What the Bible says about evangelism and the spoken word

1 Chronicles 16:23, 24 shows that even before Jesus came, those who knew the Lord were to proclaim Him to others with joy: Sing to the LORD, all the earth; Proclaim the good news of His salvation from day to day. Declare His glory among the nations, His wonders among all peoples.”

Isaiah 61:1 is a messianic prophecy in which we see that preaching and proclaiming are important aspects of ministry to those who are suffering: “The Spirit of the Lord GOD is upon Me, because the LORD has anointed Me to preach good tidings to the poor; He has sent Me to heal the brokenhearted, to proclaim liberty to the captives, and the opening of the prison to those who are bound.”

In Luke 4:18 Jesus repeats the above prophecy almost verbatim, proclaiming Himself the fulfillment, and validating once again the importance of the spoken word: “The Spirit of the LORD is upon Me, because He has anointed Me to preach the gospel to the poor; He has sent Me to heal the brokenhearted, to proclaim liberty to the captives and recovery of sight to the blind, to set at liberty those who are oppressed.”

In Mark 1:38 Jesus reiterates that proclamation is crucial to His purpose and practice: “Let us go into the next towns, that I may preach there also, because for this purpose I have come forth.” (cf. Luke 4:43)

In Matthew 10:27 Jesus instructs His followers: “Whatever I tell you in the dark, speak in the light; and what you hear in the ear, preach on the housetops. (cf. Mark 3:14, Luke 9:2, Luke 9:60) And in Mark 16:15, Jesus commanded His followers: “Go into all the world and preach the gospel to every creature.”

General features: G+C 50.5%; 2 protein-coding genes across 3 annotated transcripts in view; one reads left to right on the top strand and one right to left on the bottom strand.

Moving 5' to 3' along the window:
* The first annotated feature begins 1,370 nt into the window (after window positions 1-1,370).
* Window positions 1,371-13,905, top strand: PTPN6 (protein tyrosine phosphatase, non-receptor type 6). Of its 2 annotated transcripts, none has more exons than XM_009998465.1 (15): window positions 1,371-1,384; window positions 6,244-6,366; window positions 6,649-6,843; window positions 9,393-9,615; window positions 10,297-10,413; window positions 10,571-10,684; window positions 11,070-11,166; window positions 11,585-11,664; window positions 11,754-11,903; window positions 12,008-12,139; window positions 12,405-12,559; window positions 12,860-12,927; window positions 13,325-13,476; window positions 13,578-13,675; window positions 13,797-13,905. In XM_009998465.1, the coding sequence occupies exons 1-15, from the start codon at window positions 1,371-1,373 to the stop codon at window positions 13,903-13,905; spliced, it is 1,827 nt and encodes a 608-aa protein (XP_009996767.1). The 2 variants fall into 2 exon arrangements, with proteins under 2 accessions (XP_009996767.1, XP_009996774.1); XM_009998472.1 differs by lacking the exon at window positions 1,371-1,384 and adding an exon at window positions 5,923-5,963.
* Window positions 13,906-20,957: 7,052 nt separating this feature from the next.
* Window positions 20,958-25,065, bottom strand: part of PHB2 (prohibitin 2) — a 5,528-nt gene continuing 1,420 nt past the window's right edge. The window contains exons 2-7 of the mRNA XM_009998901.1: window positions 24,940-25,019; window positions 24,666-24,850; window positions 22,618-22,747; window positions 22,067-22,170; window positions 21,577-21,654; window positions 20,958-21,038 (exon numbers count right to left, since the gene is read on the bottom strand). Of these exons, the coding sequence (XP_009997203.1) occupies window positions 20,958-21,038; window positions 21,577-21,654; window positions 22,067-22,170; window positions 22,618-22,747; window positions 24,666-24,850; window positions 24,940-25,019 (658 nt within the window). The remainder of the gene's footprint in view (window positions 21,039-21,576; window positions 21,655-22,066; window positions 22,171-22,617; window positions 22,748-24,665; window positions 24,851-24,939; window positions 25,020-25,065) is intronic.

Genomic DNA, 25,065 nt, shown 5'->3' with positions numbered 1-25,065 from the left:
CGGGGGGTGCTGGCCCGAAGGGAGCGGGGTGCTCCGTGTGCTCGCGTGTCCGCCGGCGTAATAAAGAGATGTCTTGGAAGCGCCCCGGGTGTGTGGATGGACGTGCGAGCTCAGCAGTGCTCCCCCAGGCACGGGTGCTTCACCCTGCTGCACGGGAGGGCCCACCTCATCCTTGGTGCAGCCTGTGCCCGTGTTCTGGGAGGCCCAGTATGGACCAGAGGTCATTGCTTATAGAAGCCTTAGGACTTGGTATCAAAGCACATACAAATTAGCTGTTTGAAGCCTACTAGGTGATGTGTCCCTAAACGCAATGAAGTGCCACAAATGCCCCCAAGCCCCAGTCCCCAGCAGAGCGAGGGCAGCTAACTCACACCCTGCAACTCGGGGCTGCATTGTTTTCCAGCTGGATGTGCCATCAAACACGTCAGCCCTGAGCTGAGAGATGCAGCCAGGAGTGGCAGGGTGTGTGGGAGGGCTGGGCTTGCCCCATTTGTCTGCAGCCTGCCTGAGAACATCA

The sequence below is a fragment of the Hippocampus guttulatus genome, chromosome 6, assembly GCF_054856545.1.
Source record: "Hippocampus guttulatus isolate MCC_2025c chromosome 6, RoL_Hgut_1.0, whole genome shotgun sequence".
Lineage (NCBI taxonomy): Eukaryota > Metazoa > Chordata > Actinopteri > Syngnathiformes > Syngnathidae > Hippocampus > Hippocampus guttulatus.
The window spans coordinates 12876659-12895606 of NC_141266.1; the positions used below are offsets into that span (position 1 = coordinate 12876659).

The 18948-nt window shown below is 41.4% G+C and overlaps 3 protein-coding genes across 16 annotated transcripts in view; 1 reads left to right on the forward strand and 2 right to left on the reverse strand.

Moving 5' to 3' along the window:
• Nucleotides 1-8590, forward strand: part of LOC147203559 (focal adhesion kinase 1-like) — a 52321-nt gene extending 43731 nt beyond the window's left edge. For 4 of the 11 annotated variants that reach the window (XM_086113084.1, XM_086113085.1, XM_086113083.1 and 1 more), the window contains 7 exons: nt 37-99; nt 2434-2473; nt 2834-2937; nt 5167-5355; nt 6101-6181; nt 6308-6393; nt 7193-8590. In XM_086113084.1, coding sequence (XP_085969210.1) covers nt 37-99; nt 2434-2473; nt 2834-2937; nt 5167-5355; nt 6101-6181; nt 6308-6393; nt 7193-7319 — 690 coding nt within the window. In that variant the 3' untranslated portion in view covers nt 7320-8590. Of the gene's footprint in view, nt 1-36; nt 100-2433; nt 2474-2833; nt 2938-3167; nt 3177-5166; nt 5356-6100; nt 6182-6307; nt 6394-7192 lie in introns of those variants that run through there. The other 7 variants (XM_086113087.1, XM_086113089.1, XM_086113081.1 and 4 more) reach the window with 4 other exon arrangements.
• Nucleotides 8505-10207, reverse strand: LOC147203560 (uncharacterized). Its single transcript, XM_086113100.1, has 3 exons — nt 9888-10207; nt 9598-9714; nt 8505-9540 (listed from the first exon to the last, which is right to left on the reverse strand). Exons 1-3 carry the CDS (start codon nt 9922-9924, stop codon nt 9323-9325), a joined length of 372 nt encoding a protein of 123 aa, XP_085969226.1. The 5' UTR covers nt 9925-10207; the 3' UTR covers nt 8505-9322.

In Acts 14:15 Paul is careful to identify with his audience when preaching, yet he is still very direct in his proclamation: “Men, why are you doing these things? We also are men with the same nature as you, and preach to you that you should turn from these useless things to the living God, who made the heaven, the earth, the sea, and all things that are in them…”

Acts 17:23 also shows that being relevant and being direct can go hand-in-hand: “…for as I was passing through and considering the objects of your worship, I even found an altar with this inscription: TO THE UNKNOWN GOD. Therefore, the One whom you worship without knowing, Him I proclaim to you.”

Romans 10:14,15 makes it clear that without proclamation, no one can be expected to receive the gospel: “How then shall they call on Him in whom they have not believed? And how shall they believe in Him of whom they have not heard? And how shall they hear without a preacher? And how shall they preach unless they are sent? As it is written: ‘How beautiful are the feet of those who preach the gospel of peace, who bring glad tidings of good things!’”

1 Corinthians 1:23 explains that rejection is to be expected when preaching the gospel: “…but we preach Christ crucified, to the Jews a stumbling block and to the Greeks foolishness…”

2 Timothy 4:2-4 warns that we have to be ready to preach the truth whether or not it is convenient for as long as we can, because eventually people will only hear what they want to hear: “Preach the word! Be ready in season and out of season. Convince, rebuke, exhort, with all longsuffering and teaching. For the time will come when they will not endure sound doctrine, but according to their own desires, because they have itching ears, they will heap up for themselves teachers; and they will turn their ears away from the truth, and be turned aside to fables.”

2 Corinthians 4:5-7 makes it clear that we are the messengers, not the message, and that our imperfections should not keep us from proclaiming the gospel. In fact, our imperfections serve to show that salvation is from God and not from us: “For we do not preach ourselves, but Christ Jesus the Lord, and ourselves your bondservants for Jesus’ sake. For it is the God who commanded light to shine out of darkness, who has shone in our hearts to give the light of the knowledge of the glory of God in the face of Jesus Christ. But we have this treasure in earthen vessels, that the excellence of the power may be of God and not of us.”